Electrically, solar is a relatively simple electrical system, albeit at a very large scale. One caution for utility solar is the DC arc flash hazard levels on the line side of the inverter. At 600 VDC to 1,500 VDC and 1- to 4-MW per inverter, DC arc flash protection is serious business, and the same can be said for large-scale battery storage.
In a commercial context, solar farms are UPS power modules wired in reverse. Large solar farms are organized into dozens of inverters that convert the DC power of the solar panels to AC power. The major change over the past few years has been the increase in DC string voltage, which is now 1,500 VDC on average. Inverters are similar to UPS power modules with the exception that they do not possess significant power quality improvement filtering nor capacitors for subcycle DC buss voltage maintenance. Like UPS modules, inverters for utility-level solar systems are in the 1- to 4-MW range per module and use the same insulated gate bipolar transistor (IGBT)- or silicon controlled rectifier (SCR)-based technology.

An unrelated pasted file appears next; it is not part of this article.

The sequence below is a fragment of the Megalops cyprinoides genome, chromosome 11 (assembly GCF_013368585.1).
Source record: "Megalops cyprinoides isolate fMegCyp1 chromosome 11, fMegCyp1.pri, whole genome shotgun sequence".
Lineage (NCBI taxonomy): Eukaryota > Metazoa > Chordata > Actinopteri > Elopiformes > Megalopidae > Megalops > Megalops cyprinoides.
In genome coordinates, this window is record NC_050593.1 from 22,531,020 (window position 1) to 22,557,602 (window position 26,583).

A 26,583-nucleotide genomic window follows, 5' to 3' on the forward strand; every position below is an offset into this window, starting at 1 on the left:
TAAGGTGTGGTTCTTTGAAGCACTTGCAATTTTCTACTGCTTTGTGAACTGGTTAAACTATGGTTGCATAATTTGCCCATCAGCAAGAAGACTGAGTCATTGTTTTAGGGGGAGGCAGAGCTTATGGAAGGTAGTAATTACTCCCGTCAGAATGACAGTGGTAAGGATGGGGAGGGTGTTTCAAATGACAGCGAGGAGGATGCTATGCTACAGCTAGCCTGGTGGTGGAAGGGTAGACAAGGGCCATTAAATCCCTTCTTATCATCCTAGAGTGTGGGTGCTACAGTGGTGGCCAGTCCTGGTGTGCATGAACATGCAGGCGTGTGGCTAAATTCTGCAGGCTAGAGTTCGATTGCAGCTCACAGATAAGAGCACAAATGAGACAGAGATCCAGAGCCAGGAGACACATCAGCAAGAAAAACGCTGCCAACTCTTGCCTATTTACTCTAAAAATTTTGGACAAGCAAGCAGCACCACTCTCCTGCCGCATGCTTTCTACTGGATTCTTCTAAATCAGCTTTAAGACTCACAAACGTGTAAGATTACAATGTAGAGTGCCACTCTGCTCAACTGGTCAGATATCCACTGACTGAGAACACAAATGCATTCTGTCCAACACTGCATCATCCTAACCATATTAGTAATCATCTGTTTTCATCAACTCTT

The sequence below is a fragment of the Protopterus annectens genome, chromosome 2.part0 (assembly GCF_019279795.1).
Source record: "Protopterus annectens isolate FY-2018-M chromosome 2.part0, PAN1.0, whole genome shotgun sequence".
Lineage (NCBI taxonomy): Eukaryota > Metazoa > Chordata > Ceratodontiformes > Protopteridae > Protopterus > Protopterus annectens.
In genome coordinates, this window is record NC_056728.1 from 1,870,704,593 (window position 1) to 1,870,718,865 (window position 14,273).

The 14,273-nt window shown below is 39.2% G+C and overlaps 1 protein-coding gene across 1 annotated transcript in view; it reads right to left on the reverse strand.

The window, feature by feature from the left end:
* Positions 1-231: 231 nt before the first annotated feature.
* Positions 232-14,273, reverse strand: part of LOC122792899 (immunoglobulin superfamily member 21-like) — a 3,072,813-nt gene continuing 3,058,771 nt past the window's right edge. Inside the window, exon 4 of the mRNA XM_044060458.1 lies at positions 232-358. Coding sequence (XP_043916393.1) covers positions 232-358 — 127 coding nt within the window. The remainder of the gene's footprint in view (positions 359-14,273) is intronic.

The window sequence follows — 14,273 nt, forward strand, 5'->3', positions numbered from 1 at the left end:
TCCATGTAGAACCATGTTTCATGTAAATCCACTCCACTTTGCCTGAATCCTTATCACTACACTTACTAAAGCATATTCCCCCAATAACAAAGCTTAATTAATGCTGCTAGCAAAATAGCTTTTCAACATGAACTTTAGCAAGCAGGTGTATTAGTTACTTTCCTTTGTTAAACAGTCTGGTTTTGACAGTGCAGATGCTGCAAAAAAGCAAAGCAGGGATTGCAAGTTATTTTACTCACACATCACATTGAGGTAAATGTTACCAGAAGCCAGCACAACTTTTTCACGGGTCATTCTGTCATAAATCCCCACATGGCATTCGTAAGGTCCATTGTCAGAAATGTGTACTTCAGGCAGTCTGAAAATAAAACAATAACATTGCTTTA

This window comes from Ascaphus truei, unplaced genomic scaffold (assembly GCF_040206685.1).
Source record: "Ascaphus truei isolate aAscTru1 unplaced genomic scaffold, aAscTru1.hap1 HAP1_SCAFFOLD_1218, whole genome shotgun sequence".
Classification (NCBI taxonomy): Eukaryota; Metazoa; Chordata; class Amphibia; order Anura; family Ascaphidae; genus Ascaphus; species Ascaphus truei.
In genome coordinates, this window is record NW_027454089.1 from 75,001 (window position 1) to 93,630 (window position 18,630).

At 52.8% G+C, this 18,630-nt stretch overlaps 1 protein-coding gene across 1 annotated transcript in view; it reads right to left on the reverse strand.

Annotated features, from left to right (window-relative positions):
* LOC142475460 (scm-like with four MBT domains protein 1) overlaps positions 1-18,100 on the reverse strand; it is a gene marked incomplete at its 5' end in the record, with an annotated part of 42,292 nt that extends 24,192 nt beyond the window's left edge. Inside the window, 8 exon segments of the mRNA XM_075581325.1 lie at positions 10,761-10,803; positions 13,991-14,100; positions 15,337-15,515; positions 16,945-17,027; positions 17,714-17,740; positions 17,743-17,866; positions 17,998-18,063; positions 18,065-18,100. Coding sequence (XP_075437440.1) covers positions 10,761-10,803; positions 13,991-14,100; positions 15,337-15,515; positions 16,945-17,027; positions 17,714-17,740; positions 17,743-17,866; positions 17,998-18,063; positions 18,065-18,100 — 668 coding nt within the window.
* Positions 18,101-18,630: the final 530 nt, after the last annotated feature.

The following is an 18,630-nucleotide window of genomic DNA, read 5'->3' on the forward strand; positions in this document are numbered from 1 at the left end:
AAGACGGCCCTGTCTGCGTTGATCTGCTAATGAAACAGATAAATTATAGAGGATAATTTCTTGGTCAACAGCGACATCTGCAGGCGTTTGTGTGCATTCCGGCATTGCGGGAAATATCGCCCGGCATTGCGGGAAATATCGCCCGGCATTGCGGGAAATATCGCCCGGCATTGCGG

The inverter passes power through a step-up transformer to a medium-voltage collection system. The transformer is a typical step-down transformer with the input on the low-voltage side. The collection buss voltage may be as low as 4.16 kV-ac, and as large as 35.0 kV-ac, depending on the size of the site and the constitution of the substation.
The solar farm is merely dozens, if not hundreds, of inverters strung together to achieve the output kW required by the development. Solar farms are typically sized in output MW-dc. One of the key skills of top-flight solar designers is reducing AC-side losses and minimizing voltage drop in their systems. Losses are always present but parasitic to the contracted system output. Drop may require active voltage management, which adds cost and power system complexity. Finally, substations are usually built on a dual-buss configuration, but some intertie agreements may demand otherwise.
New to utility solar is grid-level storage with large BESSs in a variety of MWh systems. When utility solar was widely employed in the European Union (EU) in the 1990s, one of the byproducts was loweredgrid stability in power, voltage, and frequency response. At that time, ESSs were not widely used and did not have the industrial basis it does today.